CEA-Leti today announced the launch of PIEZOMAT, a research project funded by the European Commission to design and implement a new technology of fingerprint sensor that enables ultra-high resolution reconstruction of the smallest features of human fingerprints.
Researchers have designed nanoparticles with one half formed of gold branches and the other of silicon oxide. They are a kind of Janus particle, so-called in honour of the Roman god with two faces, which could be used in phototherapy in the future to treat tumours.
Mit Hilfe eines Tricks ist es Physikern aus Kassel und Japan gelungen, die Bewegung von Atomen in Bismut quasi zu filmen und zu manipulieren - ein Zwischenschritt zur Entwicklung ultraschneller Schalter auf atomarer Skala.
Physicists at the University of Basel have observed a spontaneous magnetic order of electron and nuclear spins in a quantum wire at temperatures of 0.1 kelvin. In the past, this was possible only at much lower temperatures, typically in the microkelvin range.
Inspired by tiny particles that carry cholesterol through the body, MIT chemical engineers have designed nanoparticles that can deliver snippets of genetic material that turn off disease-causing genes.
The Engineering and Physical Sciences Research Council (EPSRC) and the Technology Strategy Board are investing up to £2.5 million in feasibility studies to accelerate commercial applications in the novel material, graphene. It will include related carbon-based, two-dimensional nanotechnologies that have recently emerged from the science base.
Physikern der Leibniz Universitšt Hannover ist es nun in Kooperation mit amerikanischen Wissenschaftlern erstmals gelungen, ballistischen Nanostrukturen in definierter Weise herzustellen und umfassend zu charakterisieren.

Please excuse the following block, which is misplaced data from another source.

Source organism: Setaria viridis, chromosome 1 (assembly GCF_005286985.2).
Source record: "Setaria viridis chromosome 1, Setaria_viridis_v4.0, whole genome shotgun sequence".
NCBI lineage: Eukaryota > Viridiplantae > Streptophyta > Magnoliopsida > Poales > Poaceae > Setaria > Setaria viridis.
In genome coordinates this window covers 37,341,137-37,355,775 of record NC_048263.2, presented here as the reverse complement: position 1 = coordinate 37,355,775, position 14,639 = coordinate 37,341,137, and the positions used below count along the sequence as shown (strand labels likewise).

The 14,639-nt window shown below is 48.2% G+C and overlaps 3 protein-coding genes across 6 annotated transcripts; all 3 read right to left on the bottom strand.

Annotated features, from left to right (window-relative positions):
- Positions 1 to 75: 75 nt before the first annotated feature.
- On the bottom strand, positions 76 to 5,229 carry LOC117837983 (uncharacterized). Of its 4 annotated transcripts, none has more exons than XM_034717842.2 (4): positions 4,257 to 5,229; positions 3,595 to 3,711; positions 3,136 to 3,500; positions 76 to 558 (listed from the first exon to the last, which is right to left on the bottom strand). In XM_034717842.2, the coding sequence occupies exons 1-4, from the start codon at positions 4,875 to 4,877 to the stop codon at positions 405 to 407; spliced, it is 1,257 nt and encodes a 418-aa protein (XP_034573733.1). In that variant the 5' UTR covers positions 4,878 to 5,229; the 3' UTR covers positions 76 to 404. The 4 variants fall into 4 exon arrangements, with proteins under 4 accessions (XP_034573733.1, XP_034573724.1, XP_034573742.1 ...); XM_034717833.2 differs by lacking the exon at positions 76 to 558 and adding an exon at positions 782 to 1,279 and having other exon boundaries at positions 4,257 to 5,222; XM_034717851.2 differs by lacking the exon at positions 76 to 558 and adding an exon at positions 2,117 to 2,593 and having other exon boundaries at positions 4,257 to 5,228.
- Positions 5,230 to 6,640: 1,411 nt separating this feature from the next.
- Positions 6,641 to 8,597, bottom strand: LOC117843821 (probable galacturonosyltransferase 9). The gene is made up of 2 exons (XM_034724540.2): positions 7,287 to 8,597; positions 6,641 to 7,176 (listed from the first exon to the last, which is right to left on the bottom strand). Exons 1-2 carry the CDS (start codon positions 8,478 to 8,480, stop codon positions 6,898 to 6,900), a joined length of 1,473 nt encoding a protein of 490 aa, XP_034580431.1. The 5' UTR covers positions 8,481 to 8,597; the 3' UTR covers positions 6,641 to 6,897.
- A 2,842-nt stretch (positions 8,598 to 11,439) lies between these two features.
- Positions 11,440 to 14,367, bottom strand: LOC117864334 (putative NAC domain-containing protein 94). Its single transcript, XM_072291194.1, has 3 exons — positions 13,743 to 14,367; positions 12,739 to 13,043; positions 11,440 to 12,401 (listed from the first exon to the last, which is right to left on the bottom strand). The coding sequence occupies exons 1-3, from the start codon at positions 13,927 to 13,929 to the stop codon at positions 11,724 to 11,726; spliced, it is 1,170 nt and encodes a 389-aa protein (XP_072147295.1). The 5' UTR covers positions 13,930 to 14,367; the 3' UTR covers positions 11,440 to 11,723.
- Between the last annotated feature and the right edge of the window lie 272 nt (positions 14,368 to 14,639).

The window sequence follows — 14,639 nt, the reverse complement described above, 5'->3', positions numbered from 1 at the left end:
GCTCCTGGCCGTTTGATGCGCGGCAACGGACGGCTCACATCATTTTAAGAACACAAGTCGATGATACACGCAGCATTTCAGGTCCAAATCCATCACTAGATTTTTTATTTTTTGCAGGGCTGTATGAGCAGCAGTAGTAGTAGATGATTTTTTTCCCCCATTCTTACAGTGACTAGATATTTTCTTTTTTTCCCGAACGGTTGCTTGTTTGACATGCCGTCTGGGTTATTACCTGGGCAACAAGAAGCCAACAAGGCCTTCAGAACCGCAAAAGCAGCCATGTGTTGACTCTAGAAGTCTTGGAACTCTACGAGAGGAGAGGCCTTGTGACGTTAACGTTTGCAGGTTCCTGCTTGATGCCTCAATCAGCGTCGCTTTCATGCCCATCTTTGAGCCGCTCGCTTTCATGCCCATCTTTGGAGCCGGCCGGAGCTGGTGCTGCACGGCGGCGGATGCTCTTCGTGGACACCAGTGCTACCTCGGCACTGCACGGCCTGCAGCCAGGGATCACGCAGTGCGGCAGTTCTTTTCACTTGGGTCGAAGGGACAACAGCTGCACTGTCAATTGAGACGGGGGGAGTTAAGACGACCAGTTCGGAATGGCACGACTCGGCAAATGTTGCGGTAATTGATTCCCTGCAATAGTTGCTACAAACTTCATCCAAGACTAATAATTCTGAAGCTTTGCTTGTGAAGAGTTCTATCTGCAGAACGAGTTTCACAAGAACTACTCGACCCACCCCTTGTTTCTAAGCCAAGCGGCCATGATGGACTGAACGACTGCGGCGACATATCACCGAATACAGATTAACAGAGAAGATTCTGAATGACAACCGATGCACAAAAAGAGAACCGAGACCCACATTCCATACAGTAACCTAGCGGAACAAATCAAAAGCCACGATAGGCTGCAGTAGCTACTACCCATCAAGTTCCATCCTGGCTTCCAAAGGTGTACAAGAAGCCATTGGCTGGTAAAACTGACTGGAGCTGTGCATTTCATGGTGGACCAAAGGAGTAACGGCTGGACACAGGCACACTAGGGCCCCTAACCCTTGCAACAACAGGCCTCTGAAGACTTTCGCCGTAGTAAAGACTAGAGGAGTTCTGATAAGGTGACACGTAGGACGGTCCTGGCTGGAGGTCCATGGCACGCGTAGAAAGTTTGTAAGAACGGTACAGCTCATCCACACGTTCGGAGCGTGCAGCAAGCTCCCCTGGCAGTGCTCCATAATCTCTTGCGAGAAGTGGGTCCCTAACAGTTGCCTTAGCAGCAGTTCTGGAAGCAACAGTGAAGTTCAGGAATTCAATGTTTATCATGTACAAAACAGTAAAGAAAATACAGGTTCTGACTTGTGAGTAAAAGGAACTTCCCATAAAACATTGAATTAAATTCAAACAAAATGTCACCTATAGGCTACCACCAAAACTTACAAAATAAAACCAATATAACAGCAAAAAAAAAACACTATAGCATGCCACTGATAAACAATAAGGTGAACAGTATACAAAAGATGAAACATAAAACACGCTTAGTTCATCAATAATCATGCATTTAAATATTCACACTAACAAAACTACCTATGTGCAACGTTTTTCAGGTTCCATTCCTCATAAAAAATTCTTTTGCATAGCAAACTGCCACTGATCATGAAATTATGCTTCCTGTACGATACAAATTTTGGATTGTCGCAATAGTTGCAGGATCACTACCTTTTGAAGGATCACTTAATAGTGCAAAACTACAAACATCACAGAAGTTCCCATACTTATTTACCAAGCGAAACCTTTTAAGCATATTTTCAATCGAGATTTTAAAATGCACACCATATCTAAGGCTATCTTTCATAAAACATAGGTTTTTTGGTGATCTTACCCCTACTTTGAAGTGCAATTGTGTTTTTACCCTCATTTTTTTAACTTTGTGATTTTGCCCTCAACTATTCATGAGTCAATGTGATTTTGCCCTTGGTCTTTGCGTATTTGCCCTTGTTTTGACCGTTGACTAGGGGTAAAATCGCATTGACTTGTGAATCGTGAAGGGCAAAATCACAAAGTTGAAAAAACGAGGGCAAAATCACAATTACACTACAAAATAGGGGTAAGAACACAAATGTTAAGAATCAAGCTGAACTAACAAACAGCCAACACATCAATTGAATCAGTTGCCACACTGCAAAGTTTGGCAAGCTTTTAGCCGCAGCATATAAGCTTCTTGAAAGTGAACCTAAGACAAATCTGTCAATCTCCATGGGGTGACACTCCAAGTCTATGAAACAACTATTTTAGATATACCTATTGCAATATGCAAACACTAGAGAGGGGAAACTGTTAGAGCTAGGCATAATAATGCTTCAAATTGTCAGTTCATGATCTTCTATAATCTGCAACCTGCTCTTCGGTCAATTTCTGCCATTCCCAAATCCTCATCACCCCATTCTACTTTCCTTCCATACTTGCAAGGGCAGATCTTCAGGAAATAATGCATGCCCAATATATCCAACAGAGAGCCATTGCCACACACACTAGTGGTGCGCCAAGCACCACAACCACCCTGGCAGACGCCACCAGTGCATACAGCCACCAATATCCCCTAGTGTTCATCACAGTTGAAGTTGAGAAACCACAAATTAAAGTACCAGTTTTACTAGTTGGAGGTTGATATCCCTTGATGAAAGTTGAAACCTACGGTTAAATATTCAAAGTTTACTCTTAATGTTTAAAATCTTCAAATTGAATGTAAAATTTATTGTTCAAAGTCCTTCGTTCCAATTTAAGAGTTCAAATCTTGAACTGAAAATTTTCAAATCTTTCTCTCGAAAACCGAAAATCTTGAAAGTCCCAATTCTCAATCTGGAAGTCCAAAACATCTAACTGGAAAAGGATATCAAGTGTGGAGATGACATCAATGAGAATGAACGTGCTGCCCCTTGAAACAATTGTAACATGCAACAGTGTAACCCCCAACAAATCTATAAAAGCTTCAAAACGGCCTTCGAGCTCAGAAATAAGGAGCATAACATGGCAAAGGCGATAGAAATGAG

Gone are the goofy glasses required of existing sets. Instead, assistant professor Jayan Thomas is working on creating the materials necessary to create a 3-D image that could be seen from 360 degrees with no extra equipment.
Nanomotors have been controlled inside living cells for the first time, report a team of chemists and engineers at Penn State University. The scientists placed tiny rocket-shaped synthetic motors inside live human cells, propelled them with ultrasonic waves and steered them magnetically to spin and to battering against the cell membrane.
Researchers have studied the surface chemistry of ruthenium nanoparticles (Ru NPs) by using GC, IR, solid-state, and gas-phase NMR spectroscopy. They have also characterized the nanoparticles by wide-angle X-ray scattering (WAXS) and X-ray photoelectron spectroscopy (XPS) analysis.
A technique which may one day be used for tumor therapy and imaging could be greatly improved thanks to new insights obtained by scientists from the University of Twente, the Erasmus MC and the TU Delft.